• Example: File Restrictions • Problem: we were reading/writing to the filesystem • Solution: we moved the read-only files into the WAR and moved the read/write data to the DatastoreBefore: After:
    • Socket Restrictions • App Engine does not allow the use of raw sockets • Reason: security considerations • Workarounds may exist depending on the nature of the communication • e.g. HTTP sockets & App Engine URL Fetch Service
    • Example: Socket Restrictions • Problem: We used HttpClient, which uses sockets, for Spring HTTP Remoting • Solution: There is a custom connection manager for HttpClient 4 that uses App Engine URL Fetch Service instead of sockets Before: After:
    • Thread Restrictions • App Engine does not allow spawning of threads • Use Task Queues instead of threads for background jobs • Task Queues: • Like a Java Executor • Highly configurable • Accepts URLs instead of Runnables • Code that would have been in Runnable is bound to a URL • Fetching the URL is like running the task on another thread
    • Example: Thread Restrictions • Problem: Generating a file on a background thread • Solution: Migrate Runnable to Spring Controller and schedule with App Engine Task Queues instead of Executor Before: After:
    • Topics• Challenges with Restricted Classes• How App Engine Automatically Scales• Performance, Performance, Performance• Migrating the Persistence Layer
    • How App Engine Automatically Scales “App Engine apps are powered by any number of dynamic instances at any given time, depending on the volume of requests received by your application. As requests for your application increase, so do the number of dynamic instances powering it.” http://code.google.com/appengine/docs/adminconsole/instances.html Requests Instances Requests Instances
    • How App Engine Automatically Scales• A single instance handling requests• This instance, like all instances, has a request queue to hold incoming requests
    • How App Engine Automatically Scales• A new request comes in• Instance-1ʼs request queue is getting overloaded, so...
    • How App Engine Automatically Scales• App Engine spawns a new instance to handle request-5• request-5 is a loading request; request-5 must wait for instance-2 to fully initialize before being processed
    • How App Engine Automatically Scales• instance-2 finally finishes initializing and can now handle requests alongside instance-1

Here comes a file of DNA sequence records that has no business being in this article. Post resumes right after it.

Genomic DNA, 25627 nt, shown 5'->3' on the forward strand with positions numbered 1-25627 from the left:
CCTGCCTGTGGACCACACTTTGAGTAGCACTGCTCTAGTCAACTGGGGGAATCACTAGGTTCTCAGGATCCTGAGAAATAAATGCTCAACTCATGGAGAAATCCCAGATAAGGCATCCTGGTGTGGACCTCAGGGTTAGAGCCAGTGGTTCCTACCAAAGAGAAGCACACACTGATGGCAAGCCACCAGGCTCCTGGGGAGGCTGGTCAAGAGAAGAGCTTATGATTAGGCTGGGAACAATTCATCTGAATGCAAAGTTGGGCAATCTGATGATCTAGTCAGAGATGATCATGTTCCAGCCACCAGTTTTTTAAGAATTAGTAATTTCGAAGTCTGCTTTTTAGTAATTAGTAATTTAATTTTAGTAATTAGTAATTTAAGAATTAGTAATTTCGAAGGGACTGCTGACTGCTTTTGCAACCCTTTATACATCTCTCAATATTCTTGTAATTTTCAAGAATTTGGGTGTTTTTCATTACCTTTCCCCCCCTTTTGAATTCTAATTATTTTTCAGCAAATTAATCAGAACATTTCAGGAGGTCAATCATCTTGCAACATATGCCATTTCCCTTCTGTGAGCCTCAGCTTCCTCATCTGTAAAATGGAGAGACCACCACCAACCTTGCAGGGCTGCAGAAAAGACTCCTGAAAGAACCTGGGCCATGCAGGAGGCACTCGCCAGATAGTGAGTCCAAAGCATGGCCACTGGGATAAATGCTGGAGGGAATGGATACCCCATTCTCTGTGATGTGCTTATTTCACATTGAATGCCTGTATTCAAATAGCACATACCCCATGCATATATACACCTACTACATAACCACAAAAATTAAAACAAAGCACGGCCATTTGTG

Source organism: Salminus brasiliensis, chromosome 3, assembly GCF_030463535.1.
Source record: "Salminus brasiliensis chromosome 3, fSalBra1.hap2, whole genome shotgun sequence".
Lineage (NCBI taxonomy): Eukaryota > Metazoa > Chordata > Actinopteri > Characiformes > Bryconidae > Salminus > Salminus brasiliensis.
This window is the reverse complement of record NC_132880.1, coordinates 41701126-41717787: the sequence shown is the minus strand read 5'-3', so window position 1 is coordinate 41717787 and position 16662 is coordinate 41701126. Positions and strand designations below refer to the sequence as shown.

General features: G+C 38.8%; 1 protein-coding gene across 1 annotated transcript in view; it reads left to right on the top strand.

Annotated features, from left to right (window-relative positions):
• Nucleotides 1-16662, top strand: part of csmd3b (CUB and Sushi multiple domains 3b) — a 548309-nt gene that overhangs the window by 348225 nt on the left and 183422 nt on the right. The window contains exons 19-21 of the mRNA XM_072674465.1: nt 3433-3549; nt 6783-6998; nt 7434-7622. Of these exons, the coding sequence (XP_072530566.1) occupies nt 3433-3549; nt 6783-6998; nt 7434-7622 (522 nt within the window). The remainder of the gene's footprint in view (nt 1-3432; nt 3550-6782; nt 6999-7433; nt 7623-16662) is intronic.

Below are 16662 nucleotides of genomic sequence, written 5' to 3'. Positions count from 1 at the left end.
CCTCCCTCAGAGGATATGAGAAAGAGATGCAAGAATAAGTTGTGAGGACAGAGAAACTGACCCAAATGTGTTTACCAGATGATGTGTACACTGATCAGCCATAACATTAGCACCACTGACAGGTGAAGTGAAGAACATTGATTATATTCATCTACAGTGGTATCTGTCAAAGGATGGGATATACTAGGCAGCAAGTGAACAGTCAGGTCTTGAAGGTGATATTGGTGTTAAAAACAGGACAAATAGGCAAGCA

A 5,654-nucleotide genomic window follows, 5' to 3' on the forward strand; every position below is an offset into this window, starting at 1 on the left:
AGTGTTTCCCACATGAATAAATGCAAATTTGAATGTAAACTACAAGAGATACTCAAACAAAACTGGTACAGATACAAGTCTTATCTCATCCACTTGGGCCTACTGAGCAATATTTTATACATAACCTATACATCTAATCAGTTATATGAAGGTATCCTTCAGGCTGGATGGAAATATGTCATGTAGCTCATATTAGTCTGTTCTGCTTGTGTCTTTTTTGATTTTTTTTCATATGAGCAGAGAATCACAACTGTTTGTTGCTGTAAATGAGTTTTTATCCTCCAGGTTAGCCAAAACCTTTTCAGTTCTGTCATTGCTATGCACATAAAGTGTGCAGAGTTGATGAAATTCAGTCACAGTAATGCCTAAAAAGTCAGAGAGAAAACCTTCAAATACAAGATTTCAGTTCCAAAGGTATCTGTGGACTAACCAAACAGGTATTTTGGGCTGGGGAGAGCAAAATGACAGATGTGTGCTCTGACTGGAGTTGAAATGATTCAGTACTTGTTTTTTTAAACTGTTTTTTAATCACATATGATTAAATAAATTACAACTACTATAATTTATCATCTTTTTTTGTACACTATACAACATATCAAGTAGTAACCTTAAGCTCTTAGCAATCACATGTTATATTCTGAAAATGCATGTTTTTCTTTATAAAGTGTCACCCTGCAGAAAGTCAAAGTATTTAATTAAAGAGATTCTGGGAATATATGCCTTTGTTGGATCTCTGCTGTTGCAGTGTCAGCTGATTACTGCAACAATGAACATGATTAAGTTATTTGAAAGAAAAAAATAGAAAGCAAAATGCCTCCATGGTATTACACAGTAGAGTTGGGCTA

• How App Engine Automatically ScalesLoading requests make users wait!Introducing warm-up requests:• Introduced in Google App Engine v1.4.0• Initialize instances ahead of time so that live requests do not initiate new instances• On by default• Not always called for every new instance (e.g. the very 1st instance)
    • How App Engine Automatically ScalesLetʼs replay the previous scenario with warm-up requests.• A single instance handling requests• App Engine sees that instance-1ʼs request queue is getting overloaded, so...
    • How App Engine Automatically Scales• Before any more requests arrive, App Engine sends a warm-up request to initialize a new instance
    • How App Engine Automatically Scales• instance-2 finishes initializing and is ready to handle requests alongside instance-1
    • How App Engine Automatically Scales• A new requests comes in• instance-2 is ready to handle request-5 right away• request-5 is not a loading request this time
    • How App Engine Automatically ScalesFast-forward a few seconds. request-1, 2, and 5 havebeen processed.• instance-2 is idle and instance-1ʼs queue is not full, so...
    • How App Engine Automatically Scales• App Engine scales down and drops instance-2 because it is no longer needed
    • How App Engine Automatically ScalesIntroducing Always-On Instances:• Always-On instances remain running even with no traffic• Minimizes impact of loading requests• A premium feature (i.e. costs a bit more)
    • Topics• Challenges with Restricted Classes• How App Engine Automatically Scales• Performance, Performance, Performance• Migrating the Persistence Layer
    • Performance Tools - AppStats• AppStats • A servlet filter that measures the performance of each request
    • Performance - Loading Deadline• Recall that any request has the potential to be a loading request